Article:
Mike Pinder, founding member and keyboardist of the Moody Blues, dies at 82

The songwriter and musician was the last living member of the band's original lineup.

Mike Pinder, a founding member and keyboardist of progressive rock band the Moody Blues, has died. He was 82. 

The influential musician’s death was announced in a statement by his family that was published on bandmate John Lodge’s Facebook account on Thursday. A cause of death was not disclosed.

“Michael Thomas Pinder died on Wednesday, April 24th, 2024 at his home in Northern California, surrounded by his devoted family. Michael's family would like to share with his trusted friends and caring fans that he passed peacefully,” it read. “His final days were filled with music, encircled by the love of his family. Michael lived his life with a childlike wonder, walking a deeply introspective path which fused the mind and the heart.”

<p>Gijsbert Hanekroot/Redferns</p> Mike Pinder

Gijsbert Hanekroot/Redferns

Mike Pinder

The statement continued, “He created his music and the message he shared with the world from this spiritually grounded place; as he always said, ‘Keep your head above the clouds, but keep your feet on the ground.’ His authentic essence lifted up everyone who came into contact with him. His lyrics, philosophy, and vision of humanity and our place in the cosmos will touch generations to come.”

Born in Birmingham, England, Pinder was 23 years old when he formed the Moody Blues alongside singer and guitarist Denny Laine, bassist Clint Warwick, and drummer Graeme Edge in 1961. Laine and Pinder would go onto pen several tracks that appear on the band’s 1965 debut album The Magnificent Moodies, including the R&B-infused hit, “Let Me Go.” The following year, Laine and Warwick departed the group and were replaced by guitarist and vocalist Justin Hayward and Lodge on bass.

With its new lineup in place, the Moody Blues changed their tune and went on to release what many consider to be one of the first — and greatest — concept albums of all time: 1967's Days of Future Passed. The progressive rock record, which featured Pinder on the mellotron for the very first time, chronicles a day in the life and features the band performing alongside the London Festival Orchestra. In addition to singing and playing, Pinder also provided lyrics to songs "Dawn Is a Feeling" and "The Sunset." The album's biggest hit, "Nights in White Satin," would go onto crack the top 10 of the U.S. music charts in 1972.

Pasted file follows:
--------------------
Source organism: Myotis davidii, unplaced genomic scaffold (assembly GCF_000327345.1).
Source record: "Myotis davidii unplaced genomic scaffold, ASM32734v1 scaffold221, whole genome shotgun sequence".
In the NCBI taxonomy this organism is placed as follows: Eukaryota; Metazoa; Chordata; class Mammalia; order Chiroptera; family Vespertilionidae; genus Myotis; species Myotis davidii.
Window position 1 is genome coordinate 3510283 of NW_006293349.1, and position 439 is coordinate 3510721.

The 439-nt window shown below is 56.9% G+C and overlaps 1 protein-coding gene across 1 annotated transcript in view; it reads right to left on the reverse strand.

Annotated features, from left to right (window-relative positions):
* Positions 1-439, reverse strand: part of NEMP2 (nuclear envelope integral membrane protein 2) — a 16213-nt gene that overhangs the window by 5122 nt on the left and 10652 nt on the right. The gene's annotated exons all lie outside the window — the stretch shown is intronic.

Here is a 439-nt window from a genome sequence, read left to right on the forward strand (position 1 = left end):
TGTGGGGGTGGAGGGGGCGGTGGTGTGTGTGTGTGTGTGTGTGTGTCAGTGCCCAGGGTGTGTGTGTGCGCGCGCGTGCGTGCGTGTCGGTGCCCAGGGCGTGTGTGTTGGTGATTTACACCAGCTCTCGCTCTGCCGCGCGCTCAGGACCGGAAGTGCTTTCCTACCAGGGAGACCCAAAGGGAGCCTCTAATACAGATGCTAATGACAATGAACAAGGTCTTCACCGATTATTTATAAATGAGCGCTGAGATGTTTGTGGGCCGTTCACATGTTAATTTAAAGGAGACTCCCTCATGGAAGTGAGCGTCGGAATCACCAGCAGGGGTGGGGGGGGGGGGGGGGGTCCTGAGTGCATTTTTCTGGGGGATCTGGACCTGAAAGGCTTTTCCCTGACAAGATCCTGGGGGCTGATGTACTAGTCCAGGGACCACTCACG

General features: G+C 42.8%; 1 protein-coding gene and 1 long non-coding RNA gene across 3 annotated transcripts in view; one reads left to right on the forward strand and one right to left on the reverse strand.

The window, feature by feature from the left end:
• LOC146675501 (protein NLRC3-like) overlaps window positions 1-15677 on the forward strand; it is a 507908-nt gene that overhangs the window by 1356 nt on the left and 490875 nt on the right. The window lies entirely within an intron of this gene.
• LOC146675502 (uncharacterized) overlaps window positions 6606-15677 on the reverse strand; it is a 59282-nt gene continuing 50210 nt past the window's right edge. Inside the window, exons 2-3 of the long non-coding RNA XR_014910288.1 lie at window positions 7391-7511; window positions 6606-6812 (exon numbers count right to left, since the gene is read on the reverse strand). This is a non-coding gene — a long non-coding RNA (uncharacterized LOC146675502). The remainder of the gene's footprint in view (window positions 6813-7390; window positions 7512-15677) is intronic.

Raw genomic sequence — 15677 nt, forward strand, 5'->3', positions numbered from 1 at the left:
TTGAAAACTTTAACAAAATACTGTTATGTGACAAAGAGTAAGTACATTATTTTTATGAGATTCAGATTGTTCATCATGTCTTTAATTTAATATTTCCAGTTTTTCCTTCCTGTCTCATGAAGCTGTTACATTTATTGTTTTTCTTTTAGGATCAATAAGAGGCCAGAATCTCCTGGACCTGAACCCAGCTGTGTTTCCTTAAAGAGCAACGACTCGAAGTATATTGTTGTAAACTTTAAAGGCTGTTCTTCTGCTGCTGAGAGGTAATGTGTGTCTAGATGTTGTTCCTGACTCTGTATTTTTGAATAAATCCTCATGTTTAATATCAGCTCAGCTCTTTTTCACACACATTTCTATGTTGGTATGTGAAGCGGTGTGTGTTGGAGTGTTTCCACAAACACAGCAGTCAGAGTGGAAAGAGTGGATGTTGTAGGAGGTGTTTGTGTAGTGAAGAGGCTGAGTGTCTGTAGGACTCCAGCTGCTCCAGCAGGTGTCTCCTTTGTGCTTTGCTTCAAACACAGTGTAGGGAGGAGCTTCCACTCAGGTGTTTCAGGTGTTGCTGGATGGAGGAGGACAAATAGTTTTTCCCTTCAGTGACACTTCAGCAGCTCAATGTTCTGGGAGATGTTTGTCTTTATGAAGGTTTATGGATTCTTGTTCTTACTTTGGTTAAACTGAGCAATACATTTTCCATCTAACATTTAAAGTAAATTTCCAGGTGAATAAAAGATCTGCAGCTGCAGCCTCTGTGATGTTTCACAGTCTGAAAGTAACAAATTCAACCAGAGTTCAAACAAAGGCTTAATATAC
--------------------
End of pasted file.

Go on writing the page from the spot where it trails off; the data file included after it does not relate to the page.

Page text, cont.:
The Moody Blues would go on to release six more chart-topping albums: 1968's In Search of the Last Chord, 1969's On the Threshold of a Dream (their first number one album in the U.K.) and their space-themed concept album To Our Children's Children's Children, 1970's A Question of Balance, 1971's Every Good Boy Deserves Favour, and 1972's Seventh Sojourn (their first U.S. number one). During that time period, Pinder wrote a collection of the band’s biggest hits including both parts of “Have You Heard” as well as “Out and In,” “Melancholy Man,” “My Song,” "Lost in a Lost World,” and more.

When the band went on hiatus in 1974, Pinder used the time to write and release his own solo album, The Promise, which was released in 1976. When the band reunited the following year, Pinder declined to fully return to the group and instead provided a previously unreleased song from his solo album, “One Step into The Light.” He was later replaced with former Yes keyboardist Patrick Moraz.

After his departure, Pinder largely stayed out of the spotlight and began a career working at Atari. He made his music comeback two decades later with the release of his second solo album, 1994’s Among the Stars, and his 1995 spoken word album A Planet With One Mind. He was inducted into the Rock and Roll Hall of Fame alongside his Moody Blues bandmates in 2018.

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